The symbiotic relationship between Hip Hop and athletics has formed an inseparable bond, beginning with the induction of Hip Hop into America’s musical milieu in the early-1970s. Perhaps, it is fitting for the two to be so closely associated, seeing how they both impact communities in similar ways. A hit single has the same uniting power as a championship game—we see this in all environments, ranging from barbershop banter to gymnasium jargon—and it is with this power that music and athletics assume a shared position among the most cherished outlets in our society. Rapper Drake candidly vocalized the relationship between athletes and MCs in his single Thank Me Now, saying, “Damn, I swear sports and music are so synonymous; ‘cause we want to be them, and they want be us.” The tendency of athletes and Hip Hop-ers to emulate and borrow from one another has given rise to some beautiful things. Athletes, for example, have used Hip Hop to revolutionize and reenergize the highlight reel; the sports jersey has become a staple of Hip Hop fashion; the term “ballin’” serves as one of the more commonly used remarks in Hip Hop vocabulary; and, perhaps, on a comedic note, yet no less indicative of the connect between Hip Hop and sports culture, athletes have even been known to lend their own voices to the Hip Hop world through song. One of the more overlooked similarities between Hip Hop and sport, however, is that which pertains to the business of both. The NBA, quite possibly the association most entwined with Hip Hop culture, is undergoing a trend which flaunts its mimicry of Hip Hop in ways never before seen. Upon closer examination, it seems the people who control the R.O.C and the people who control the “rock” are beginning to implement similar business strategies.
Hip Hop is a genre rooted in combativeness and competitiveness. Perhaps, more so than any other genre, the essence of hip hop music is engrained in virtue. At the onset of hip hop’s conception, to speak on behalf of your neighborhood—and on a greater scale, your culture—was a great honor and responsibility, and this ideology gave rise to the rap battle, as well as the underlying theme of all hip hop music: The belief that you, as an MC, are better suited than the next MC—better equipped with skill, in better command of flow, and a better purveyor of ideas—to speak on behalf of the entire genre. This competitive nature is identical to that which we see between the baselines of America’s innumerable basketball courts, in all communities—rural and urban, wealthy and poor. One-on-one basketball, as well as the pick-up game, provides the same opportunity for the unequivocal besting of your opponent and exertion of bravado as the rap battle. The swish, just as the witty punch line, marks superiority. With such deep-seated similarities in the mentalities of both MCs and ball players, the possibility of their respective industries emulating one another in other fashions became all the more real.
The 1990s was a decade which harbored the revolution of Hip Hop from an individualized art form to something much more collaborative. Conglomerates of talent became the insignia for Hip Hop music during the 1990s, in an era which birthed Bad Boy Records, The Wu Tang Clan, Roc-a-fella Records, and Death Row Records. This culture was visible from Philadelphia’s Lower Marion High School in 1992, where a freshman Kobe Bryant could have witnessed the collective monstrosity that was the Wu Tang Clan and the release of its debut album Enter the Wu, a sophomore Bryant may have witnessed Death Row Records’ release of Snoop Dogg’s Doggystyle in 1993, and a junior Bryant could have witnessed the signing of Tupac Shakur to Death Row Records in 1995; This culture was visible from the streets of Akron and Ohio’s St. Vincent-St. Mary High School, where an adolescent LeBron James could have chronicled the rise of Bad Boy Records from its release of Craig Mack’s Project: Funk Da World in 1994, to the subsequent release of Notorious B.I.G.’s multi-platinum album, Ready to Die, that same year, to the label’s posthumous B.I.G. hits, as well as Faith Evans, Mase, and 112 hits rounding out the decade; This culture was visible from Harold L. Richards High School in Oak Lawn, Illinois, when, in his senior year, a budding star by the name of Dwyane Wade could have witnessed the ascent of Roc-A-Fella records by way of Jay-Z, Beanie Sigel, and DJ Clue, along with the rise of Cam’ron and a slew of artists later to be recognized as the “Diplomats”.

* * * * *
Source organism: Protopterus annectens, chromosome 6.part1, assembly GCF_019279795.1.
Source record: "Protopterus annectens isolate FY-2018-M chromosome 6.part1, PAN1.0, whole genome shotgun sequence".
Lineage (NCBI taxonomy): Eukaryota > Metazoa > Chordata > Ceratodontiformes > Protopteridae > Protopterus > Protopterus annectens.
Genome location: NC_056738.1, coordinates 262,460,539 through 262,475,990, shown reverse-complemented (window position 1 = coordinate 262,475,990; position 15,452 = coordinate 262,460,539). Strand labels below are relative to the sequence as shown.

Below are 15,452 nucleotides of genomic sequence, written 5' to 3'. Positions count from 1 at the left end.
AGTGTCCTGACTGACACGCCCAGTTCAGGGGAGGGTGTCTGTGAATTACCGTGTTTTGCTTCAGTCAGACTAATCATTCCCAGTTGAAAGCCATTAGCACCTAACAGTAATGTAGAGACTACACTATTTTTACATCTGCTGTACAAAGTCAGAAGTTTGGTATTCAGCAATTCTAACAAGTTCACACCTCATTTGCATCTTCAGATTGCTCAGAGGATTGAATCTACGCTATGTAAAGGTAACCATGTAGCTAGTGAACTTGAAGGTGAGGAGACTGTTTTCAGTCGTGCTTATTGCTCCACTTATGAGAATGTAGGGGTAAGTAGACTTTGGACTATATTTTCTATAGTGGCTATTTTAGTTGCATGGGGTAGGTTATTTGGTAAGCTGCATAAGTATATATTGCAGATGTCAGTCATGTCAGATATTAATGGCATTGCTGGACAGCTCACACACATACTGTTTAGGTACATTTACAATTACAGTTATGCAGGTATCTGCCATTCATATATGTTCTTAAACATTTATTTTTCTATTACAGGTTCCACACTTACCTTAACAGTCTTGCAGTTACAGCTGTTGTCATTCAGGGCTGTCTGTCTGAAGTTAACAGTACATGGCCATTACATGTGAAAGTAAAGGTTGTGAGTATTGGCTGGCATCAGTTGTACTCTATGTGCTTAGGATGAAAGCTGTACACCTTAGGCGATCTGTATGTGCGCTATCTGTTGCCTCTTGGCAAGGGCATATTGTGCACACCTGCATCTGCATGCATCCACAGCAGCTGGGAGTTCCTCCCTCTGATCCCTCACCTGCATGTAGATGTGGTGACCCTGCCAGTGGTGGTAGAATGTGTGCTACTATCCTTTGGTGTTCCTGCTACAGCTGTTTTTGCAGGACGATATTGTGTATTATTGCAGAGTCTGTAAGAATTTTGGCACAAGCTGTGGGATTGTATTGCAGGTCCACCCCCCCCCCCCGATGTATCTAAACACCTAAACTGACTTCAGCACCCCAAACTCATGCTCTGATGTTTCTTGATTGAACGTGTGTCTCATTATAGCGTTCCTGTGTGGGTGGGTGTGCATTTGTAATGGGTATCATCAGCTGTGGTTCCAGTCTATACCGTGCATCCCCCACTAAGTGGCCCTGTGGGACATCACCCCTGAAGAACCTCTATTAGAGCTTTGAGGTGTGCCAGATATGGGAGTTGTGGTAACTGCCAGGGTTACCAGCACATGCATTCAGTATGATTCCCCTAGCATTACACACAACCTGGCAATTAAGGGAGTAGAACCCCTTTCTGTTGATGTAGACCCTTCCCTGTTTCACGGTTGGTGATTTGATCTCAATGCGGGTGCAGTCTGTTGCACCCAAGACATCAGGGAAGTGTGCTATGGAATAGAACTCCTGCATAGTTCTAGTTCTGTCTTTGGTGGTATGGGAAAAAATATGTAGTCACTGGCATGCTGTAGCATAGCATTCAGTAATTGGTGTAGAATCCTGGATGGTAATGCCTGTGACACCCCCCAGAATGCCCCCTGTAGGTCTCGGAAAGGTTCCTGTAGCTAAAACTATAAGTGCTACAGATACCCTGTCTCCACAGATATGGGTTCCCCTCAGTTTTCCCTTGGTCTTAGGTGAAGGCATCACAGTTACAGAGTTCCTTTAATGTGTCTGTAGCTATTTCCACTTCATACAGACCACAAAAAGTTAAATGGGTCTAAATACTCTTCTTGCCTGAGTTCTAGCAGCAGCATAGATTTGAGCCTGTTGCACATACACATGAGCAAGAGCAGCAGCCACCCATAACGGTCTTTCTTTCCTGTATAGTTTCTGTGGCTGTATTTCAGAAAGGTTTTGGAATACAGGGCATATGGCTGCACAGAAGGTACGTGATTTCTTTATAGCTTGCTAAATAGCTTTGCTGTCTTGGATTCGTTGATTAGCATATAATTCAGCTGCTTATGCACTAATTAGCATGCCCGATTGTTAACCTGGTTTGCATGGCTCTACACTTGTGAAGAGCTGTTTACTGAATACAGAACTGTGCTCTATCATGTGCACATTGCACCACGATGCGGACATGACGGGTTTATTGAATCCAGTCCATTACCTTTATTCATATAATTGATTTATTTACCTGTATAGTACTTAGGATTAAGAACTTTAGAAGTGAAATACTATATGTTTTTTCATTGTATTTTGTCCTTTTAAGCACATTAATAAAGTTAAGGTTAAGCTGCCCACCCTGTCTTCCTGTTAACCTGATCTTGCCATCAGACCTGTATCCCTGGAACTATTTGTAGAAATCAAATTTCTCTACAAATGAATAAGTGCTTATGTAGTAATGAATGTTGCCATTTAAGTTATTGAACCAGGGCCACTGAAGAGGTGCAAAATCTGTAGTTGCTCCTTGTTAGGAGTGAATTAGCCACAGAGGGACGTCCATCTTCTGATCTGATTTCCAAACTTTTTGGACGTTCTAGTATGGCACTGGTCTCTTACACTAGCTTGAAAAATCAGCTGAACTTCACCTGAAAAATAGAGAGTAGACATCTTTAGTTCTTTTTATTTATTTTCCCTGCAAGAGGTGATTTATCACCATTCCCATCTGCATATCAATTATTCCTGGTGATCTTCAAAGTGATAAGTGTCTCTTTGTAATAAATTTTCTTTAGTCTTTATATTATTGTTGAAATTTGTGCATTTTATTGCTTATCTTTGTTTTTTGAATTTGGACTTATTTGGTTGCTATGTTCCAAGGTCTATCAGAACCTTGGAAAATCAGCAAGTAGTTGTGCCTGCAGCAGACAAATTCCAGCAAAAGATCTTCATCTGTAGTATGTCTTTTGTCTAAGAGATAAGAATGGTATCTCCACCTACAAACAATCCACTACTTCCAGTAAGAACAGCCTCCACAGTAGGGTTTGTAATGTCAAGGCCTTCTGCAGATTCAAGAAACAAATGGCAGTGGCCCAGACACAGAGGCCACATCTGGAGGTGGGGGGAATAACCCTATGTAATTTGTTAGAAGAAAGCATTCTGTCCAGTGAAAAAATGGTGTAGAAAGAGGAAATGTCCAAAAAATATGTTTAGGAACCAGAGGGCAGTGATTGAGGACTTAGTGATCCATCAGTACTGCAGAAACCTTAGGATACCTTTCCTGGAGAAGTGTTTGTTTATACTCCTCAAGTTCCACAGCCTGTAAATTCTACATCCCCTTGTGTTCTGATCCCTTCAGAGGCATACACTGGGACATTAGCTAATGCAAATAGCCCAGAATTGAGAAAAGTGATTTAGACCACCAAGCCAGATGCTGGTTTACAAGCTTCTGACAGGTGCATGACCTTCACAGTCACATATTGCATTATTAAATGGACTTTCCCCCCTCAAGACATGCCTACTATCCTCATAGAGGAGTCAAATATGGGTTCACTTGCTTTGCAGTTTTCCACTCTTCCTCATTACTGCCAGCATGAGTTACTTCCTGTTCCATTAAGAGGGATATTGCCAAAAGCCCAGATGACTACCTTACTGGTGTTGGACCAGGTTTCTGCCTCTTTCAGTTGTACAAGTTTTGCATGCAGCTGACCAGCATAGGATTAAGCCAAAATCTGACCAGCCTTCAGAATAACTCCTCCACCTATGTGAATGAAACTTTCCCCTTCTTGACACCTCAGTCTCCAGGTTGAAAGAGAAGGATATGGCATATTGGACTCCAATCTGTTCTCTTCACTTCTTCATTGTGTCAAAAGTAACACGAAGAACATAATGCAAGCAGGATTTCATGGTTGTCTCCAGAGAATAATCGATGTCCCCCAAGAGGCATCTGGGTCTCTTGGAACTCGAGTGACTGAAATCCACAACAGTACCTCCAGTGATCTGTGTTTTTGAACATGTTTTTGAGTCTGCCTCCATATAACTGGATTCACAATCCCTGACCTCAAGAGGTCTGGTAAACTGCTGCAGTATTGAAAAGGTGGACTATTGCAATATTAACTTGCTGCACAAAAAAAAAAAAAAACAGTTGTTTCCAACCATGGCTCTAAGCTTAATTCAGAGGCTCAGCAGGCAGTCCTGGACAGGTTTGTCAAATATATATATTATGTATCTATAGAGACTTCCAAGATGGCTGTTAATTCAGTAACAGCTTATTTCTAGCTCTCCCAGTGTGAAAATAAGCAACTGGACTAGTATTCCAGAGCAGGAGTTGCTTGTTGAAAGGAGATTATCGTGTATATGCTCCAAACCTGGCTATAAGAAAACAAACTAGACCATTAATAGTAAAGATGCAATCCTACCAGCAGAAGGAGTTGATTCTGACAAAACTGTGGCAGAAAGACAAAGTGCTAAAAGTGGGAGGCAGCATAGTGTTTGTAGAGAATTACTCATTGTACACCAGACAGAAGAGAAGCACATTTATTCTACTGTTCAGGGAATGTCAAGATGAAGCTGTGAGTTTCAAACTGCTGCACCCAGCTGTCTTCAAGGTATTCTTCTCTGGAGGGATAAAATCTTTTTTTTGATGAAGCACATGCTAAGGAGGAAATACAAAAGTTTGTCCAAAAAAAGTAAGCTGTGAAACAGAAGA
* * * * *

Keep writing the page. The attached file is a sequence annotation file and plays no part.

Bryant, James, and Wade each grew into manhood during a time when Hip Hop music was becoming increasingly collaborative. They, along with many similar to them, each grew up playing a sport which had already emulated Hip Hop in mentality, and they grew up playing this sport in urban environments which were greatly invested in both Hip Hop and sports culture. It is not farfetched, then, to draw connections between the Hip Hop culture that influenced the sport these men played and the sport they continue to play today. Over the past five years, in particular, the NBA has borne witness to the conglomeration of some of its best talent to single teams: Boston’s Big Three of Kevin Garnett, Ray Allen, and Paul Pierce; Miami’s Big Three of LeBron James, Dwyane Wade, and Chris Bosh; The New York Knicks’ pseudo-conglomerate of Amare Stoudemire, Carmelo Anthony, and Chauncey Billups; The Los Angeles Lakers’ newly-formed squad boasting Kobe Bryant, Dwight Howard, and Steve Nash. The National Basketball Association has seen recent changes that look to impact the game of basketball for years to come, and for that, it may owe thanks to The Wu, Death Row, Bad Boy, Roc-A-Fella, and other Hip Hop conglomerates of the sort.